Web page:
The Board of Trustees passed the budget for the 2012-2013 school year during June of 2012. Because the district might face “fair-share reductions” from the state this year, the budget lays out a course of action to deal with possible cuts of up to $4.1million in fair share reductions.
The budget states, “With fewer resources, we must find ways to provide the best program available within that framework.”
Over the past three years, education spending cuts throughout California have forced districts across the state to take “fair-share reductions” to the budget. The Los Altos School District was forced to cut a total of $3.3 million from the active 2009-2011 budget in order to deal with these state-level cuts. The total annual budget is $49.7 million.
Cuts that have been already made for the 2009 to 2011 school years include reducing one senior office assistant, reducing one computer support specialist, and reducing amount allocated to the current board budget.
Governor Jerry Brown has proposed a new tax initiative which would give schools across the state more funding. This measure recently received the top spot on the November ballot. Should this measure pass, the district will still take $2.5 million in fair share reductions; however, if it does not, the district will face an additional $1.6 million in budget cuts, for a total of $4.1 million in reductions.
“This year we face even greater cuts [than in past years] if the Governor’s Prop 30 does not pass in November,” Principal Wynne Satterwhite said.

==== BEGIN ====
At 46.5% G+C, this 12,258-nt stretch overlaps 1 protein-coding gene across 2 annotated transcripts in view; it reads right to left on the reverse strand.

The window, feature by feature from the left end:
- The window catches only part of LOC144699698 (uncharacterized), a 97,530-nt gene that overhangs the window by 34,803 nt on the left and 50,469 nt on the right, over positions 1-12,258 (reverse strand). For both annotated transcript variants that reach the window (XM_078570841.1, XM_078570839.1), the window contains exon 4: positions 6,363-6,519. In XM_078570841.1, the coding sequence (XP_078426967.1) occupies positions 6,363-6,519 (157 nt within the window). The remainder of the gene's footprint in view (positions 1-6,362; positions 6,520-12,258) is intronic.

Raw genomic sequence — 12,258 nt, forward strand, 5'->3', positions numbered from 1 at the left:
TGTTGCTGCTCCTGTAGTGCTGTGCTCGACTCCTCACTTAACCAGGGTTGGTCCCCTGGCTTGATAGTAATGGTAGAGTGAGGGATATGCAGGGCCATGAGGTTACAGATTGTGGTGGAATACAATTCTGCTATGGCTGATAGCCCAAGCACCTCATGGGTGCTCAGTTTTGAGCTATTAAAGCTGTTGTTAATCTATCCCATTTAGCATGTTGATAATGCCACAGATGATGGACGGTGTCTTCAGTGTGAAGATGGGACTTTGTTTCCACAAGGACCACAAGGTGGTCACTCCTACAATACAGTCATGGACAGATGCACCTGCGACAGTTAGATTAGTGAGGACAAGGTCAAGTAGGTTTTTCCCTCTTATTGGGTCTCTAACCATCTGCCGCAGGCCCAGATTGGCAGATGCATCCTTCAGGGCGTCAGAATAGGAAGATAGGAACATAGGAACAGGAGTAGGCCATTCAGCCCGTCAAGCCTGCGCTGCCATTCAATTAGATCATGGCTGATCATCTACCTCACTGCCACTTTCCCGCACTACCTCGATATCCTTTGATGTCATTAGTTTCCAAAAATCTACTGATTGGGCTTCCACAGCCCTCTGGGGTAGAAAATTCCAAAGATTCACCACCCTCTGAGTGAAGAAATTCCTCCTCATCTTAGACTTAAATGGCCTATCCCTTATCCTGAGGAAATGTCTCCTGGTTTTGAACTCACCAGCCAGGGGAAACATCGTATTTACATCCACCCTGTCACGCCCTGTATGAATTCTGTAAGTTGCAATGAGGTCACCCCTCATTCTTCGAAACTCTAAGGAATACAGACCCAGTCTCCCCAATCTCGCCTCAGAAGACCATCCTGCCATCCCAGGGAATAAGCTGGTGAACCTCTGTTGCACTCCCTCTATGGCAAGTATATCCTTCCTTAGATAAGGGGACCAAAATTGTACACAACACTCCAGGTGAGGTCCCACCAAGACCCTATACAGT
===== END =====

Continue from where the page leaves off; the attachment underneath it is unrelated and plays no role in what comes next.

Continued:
In order to address these possible cuts, the board has planned a tier system of reductions. The 2012-2013 budget lays out four tiers of reductions, which will be implemented in ascending order as necessary. The first tier lists cuts that include one district office employee, one custodian, one instructional aid, and other potential cuts for a total of $732,000. Subsequent tiers include other spending cuts, for a total of $2,301,000 across all tiers.
This system has been devised to preserve as much funding to schools for as long as possible. Tiers of cuts will be implemented as necessary.
“Now the board has that document, which has already been approved, and they can take that document and look at it at a later date,” White said. “They have something to start with.”
The budget states its number one guideline as “[making] the educational program the prime consideration.” Groves said that the board made decisions on cuts based on how much of an effect these cuts will have on students.
“Most of the reductions have been in areas that do not provide direct service to students,” Groves said. “However, there will be some effect as our organization is kid focused.”
“We’ve tried to avoid… the direct impact that is on the student,” Joseph White said. “For example, we’ve cut a custodian, we’ve cut a person in my office, we’ve cut maintenance dollars, as opposed to cutting out an elective, so that students don’t have their art choices and their science courses (cut).”
The district does have an emergency savings account to safeguard against uncertain economic times. Normally, five percent of the total annual budget is allocated to this savings account. This year, as in the past three years, only four percent will be placed in this account because of budget reductions.
“I would say that if proposition 30 does not pass in November, then the board will have to determine where to get the $1.6 million additional dollars owed to the state,” Groves said. “We would recommend using reserves to soften the blow temporarily.”
Every year, the board convenes during the early summer to pass the budget for the upcoming school year. Although the funding that the district receives might be altered this year, the process for passing the budget was largely the same.
“We approached this year’s budget cuts like we have in the past,” Satterwhite said. “Dr. Groves has asked that a Budget Advisory Council convene and propose and then prioritize a list of cuts. He then works with this information to make a recommendation to the Board and the Board then makes a decision.”